Each student found a place at one of the six tables we had set up, introduced themselves to other girls at the tables, and quickly got squared away. We had wrote URLs for the lab instructions and AWS console on the white board; they were already logged in and poking around before any instructions were given.
Introductions to the class were made, my colleagues introduced themselves, and we began to talk about the idea behind a ChatBot. “Has anyone ever worked with a ChatBot before?” we asked – a healthy amount of students raised their hand. “We did that last year” said one group, while others talked about projects they were considering and wanted input on what programming language I liked the most. Apparently one student was an award winner of some sort and nationally ranked.
I have delivered presentations in front of thousands. And yet, this group had me more nervous than I can remember. Such talent!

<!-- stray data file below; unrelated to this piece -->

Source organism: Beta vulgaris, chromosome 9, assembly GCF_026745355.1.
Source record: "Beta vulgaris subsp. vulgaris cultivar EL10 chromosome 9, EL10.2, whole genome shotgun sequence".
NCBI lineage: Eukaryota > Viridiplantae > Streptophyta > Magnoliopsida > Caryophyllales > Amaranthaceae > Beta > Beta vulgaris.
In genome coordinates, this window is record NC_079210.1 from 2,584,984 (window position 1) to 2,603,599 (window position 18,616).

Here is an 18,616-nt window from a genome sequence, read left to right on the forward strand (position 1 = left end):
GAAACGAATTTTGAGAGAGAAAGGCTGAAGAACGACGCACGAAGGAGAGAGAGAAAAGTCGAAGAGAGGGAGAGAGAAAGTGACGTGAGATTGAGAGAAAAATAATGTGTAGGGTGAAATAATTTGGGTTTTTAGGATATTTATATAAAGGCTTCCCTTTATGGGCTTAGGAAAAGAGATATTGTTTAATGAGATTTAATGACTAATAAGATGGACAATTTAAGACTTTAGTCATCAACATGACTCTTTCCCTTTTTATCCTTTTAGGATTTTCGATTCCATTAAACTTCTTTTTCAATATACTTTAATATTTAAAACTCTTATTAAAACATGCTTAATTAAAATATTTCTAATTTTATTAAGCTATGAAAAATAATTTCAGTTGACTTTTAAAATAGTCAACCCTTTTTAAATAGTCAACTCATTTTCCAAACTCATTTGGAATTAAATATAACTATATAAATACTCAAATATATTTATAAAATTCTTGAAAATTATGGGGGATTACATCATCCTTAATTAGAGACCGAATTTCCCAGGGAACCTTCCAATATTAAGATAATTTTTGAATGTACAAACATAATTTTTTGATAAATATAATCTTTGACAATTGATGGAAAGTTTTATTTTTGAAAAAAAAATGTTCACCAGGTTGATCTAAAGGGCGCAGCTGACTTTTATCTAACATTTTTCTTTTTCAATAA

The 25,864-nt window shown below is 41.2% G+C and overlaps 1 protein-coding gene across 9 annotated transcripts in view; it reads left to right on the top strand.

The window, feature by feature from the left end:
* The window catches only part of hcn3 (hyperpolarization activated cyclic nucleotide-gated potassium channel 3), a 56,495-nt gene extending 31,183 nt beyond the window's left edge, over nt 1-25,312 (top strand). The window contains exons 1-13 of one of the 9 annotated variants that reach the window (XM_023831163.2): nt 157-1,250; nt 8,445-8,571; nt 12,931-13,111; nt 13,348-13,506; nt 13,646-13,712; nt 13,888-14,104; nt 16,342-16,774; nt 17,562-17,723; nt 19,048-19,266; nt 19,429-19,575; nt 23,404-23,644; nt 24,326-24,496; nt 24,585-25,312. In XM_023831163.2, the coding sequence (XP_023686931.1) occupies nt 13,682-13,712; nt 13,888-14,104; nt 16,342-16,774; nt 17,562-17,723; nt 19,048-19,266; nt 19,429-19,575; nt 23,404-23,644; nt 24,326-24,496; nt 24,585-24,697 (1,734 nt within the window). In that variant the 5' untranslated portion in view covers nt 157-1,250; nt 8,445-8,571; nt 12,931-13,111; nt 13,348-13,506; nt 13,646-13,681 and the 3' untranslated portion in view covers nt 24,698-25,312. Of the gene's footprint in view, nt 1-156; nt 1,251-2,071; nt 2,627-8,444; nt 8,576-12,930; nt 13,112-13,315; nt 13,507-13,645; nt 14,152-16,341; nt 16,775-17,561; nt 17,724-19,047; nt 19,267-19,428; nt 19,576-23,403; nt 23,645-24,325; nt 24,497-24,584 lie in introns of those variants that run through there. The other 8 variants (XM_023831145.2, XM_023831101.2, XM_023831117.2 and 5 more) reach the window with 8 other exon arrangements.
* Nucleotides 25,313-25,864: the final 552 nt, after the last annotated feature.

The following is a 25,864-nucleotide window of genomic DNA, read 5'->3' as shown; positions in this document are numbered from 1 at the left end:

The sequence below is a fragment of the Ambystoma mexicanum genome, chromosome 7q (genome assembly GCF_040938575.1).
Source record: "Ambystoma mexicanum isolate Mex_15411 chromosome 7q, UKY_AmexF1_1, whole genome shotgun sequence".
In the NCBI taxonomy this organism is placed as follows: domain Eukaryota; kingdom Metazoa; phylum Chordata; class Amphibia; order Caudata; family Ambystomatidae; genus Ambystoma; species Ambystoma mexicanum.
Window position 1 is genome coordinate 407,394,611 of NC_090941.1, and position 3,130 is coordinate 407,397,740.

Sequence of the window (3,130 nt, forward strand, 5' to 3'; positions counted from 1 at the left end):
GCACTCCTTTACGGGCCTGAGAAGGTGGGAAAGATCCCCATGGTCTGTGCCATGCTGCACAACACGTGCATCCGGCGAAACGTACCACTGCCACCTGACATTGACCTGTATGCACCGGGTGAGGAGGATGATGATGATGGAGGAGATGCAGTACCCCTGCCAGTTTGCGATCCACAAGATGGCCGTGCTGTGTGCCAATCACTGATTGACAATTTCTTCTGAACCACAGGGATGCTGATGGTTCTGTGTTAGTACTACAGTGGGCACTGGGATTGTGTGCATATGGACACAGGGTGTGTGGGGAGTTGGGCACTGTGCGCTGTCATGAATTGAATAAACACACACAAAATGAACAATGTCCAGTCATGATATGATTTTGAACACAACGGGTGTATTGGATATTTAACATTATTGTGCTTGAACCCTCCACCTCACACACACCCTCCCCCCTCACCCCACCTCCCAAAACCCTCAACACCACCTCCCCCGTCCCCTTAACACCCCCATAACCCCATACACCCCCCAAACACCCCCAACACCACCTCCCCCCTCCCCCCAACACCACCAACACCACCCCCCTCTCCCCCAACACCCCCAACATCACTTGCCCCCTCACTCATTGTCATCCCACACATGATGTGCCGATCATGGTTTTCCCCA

With the opening introductions and such out of the way, we began the process of walking through the creation of AWS Lambda functions and feeding them into AWS Lex intents. This is when things went a little sideways.
It’s Not Failure Unless You Quit
I have zero experience with teaching children anything, so I figured something would go awry during the event. Plus, anything that involves a live system with code tends to have hiccups regardless of the audience. In this case, we hit a few snags:
- Multiple students triggering an AWS Lex build at the same time caused some really weird behaviors and terminated in an error.
- Because the walk-through screenshots showed only a single intent attached to the bot, students would clear the other intents that other teams were attaching to the bot. This required re-attaching those intents, which wasn’t possible during the terminating errors.
Woops! These were some fascinating conflicts to encounter and taught me a lot about how to deliver a ChatBot course to a large group of students.